As humans, we tend to dwell on the negative.  I’ll be the first to raise my hand to admit I do a lot of that.  We can often let one negative experience turn us completely away from something that could be amazing.  I worked at a pretty awful school once, and it really made me doubt myself as a teacher.  My boisterous “Ms. Hale” persona didn’t fit in, so colleagues sabotaged my work, and a whole mess of other stupid that I’m not diving into right now.  Holding an out-of-state teaching certificate caused me to have to leave the classroom anyway, but I was thrilled to be out of that environment.  Many years passed, and when the opportunity to be a teacher again presented itself, I was worried.  Sure, I had been using my skills as an educator all along in every job I had, but “Ms. Hale” had been forced into a storage closet never to be seen again.  Can I still do it?  Would anyone even want me now?  God showed me that I do “still have it” and I am still desired by having more than one school interview me and really like me.  One school that ended up going with another applicant (who holds a higher degree than I possess), even told another school that they needed to interview me because I impressed them so and they liked me so much.  That made me feel amazing!  God really blessed me with a great support group diving back into the world to education this past year.  I could have easily completely given up on ever being a traditional teacher again, and that would have been fine.  Who could blame me after all my last school had done?  But despite all the hurt and bad experiences, my heart never left the classroom.  I never stopped wanting to be “Ms. Hale” and would often look back on all the good and wonderful things that happened while I was a teacher.  Now, I have a whole new world of good things ahead!  Did I have issues this past year?  Yep.  But if you ask me about my first year back, I’m only going to tell you about the wonderful people I worked with, the hilarious interactions with them and students, and how one of my fellow faculty members set me up on my very first date.  Why?  Because that is what stands out.  The stressors of being a teacher and all that goes with it are greatly overshadowed by the reason I wanted to be a teacher in the first place.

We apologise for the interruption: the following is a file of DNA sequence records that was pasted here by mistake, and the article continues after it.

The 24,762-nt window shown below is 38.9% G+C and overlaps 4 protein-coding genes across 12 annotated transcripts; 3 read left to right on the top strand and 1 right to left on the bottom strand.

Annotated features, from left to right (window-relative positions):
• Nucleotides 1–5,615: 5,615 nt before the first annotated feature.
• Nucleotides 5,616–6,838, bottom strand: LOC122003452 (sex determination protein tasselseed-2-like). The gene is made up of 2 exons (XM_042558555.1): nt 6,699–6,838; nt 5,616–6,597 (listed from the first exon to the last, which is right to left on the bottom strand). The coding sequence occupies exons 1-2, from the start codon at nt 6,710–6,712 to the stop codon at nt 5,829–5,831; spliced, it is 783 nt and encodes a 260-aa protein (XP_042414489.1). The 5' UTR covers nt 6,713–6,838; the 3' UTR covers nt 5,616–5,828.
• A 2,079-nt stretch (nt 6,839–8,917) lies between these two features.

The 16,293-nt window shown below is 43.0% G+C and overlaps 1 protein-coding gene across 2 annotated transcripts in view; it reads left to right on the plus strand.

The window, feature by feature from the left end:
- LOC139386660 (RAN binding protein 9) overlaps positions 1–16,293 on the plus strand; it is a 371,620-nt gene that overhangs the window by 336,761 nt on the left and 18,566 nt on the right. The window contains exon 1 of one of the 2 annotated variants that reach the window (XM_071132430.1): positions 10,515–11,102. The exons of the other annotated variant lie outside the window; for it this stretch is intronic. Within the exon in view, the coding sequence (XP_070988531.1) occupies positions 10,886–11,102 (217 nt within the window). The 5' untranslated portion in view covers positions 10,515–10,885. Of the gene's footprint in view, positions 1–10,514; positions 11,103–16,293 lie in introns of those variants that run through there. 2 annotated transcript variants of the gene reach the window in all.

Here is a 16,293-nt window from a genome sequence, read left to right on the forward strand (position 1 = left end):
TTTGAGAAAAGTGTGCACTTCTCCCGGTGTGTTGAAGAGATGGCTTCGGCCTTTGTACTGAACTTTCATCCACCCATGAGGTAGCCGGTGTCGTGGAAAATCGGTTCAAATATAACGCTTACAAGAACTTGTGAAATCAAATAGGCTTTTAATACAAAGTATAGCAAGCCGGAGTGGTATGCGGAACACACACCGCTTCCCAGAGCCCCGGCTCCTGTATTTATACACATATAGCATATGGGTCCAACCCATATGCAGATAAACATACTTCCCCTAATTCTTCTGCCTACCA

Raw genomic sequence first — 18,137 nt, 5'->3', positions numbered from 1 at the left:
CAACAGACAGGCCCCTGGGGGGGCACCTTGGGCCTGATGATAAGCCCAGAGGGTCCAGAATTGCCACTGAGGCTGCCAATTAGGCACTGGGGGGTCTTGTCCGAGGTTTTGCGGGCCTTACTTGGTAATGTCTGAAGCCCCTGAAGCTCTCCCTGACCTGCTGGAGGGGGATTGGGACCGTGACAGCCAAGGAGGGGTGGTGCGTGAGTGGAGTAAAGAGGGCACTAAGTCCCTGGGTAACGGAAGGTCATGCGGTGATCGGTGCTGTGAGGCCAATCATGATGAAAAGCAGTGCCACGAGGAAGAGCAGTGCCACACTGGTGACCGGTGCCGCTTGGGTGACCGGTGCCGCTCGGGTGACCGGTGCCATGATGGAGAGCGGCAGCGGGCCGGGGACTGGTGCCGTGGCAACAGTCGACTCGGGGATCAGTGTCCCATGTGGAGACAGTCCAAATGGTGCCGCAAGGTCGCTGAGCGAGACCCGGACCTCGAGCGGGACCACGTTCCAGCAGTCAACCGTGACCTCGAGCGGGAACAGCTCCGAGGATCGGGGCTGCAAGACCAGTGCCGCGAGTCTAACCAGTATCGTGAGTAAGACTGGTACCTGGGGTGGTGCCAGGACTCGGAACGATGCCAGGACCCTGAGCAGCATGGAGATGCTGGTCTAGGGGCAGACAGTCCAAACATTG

What about you?  It may not be job-related, but do you have any experiences in your life that caused you to turn away from or give up on something or someone you love?  I’m not talking about repeated abuse or any of those obviously bad things that you should never go back to; I’m talking about things and people that truly make your heart happy.  The Bible says, “So let’s not get tired of doing what is good.  At just the right time we will reap a harvest of blessing if we don’t give up” (Galations 6:9).  The Lord also tells us through the prophet Isaiah, “Don’t be afraid, for I am with you.  Don’t be discouraged, for I am your God.  I will strengthen you and help you.  I will hold you up with my victorious right hand” (41:10).  If you truly feel a calling on your life, or are involved with people, activities, etc. that bring you true joy and you feel deep within you that you need to stick it out with, yet experience some kind of setback, problem, or trouble; then ask the Lord for His wisdom.  He will give you the strength to keep pushing forward through the difficulties, or the wisdom to step back.  No matter what may try to “melt” you, remember that the Lord has great plans for you that are good and not evil, to give you a future and hope (Jeremiah 29:11).  May this help you to “Be on guard.  Stand firm in the faith.  Be courageous.  Be strong,” (1 Corinthians 16:13) no matter what fire or trap doors you encounter in life.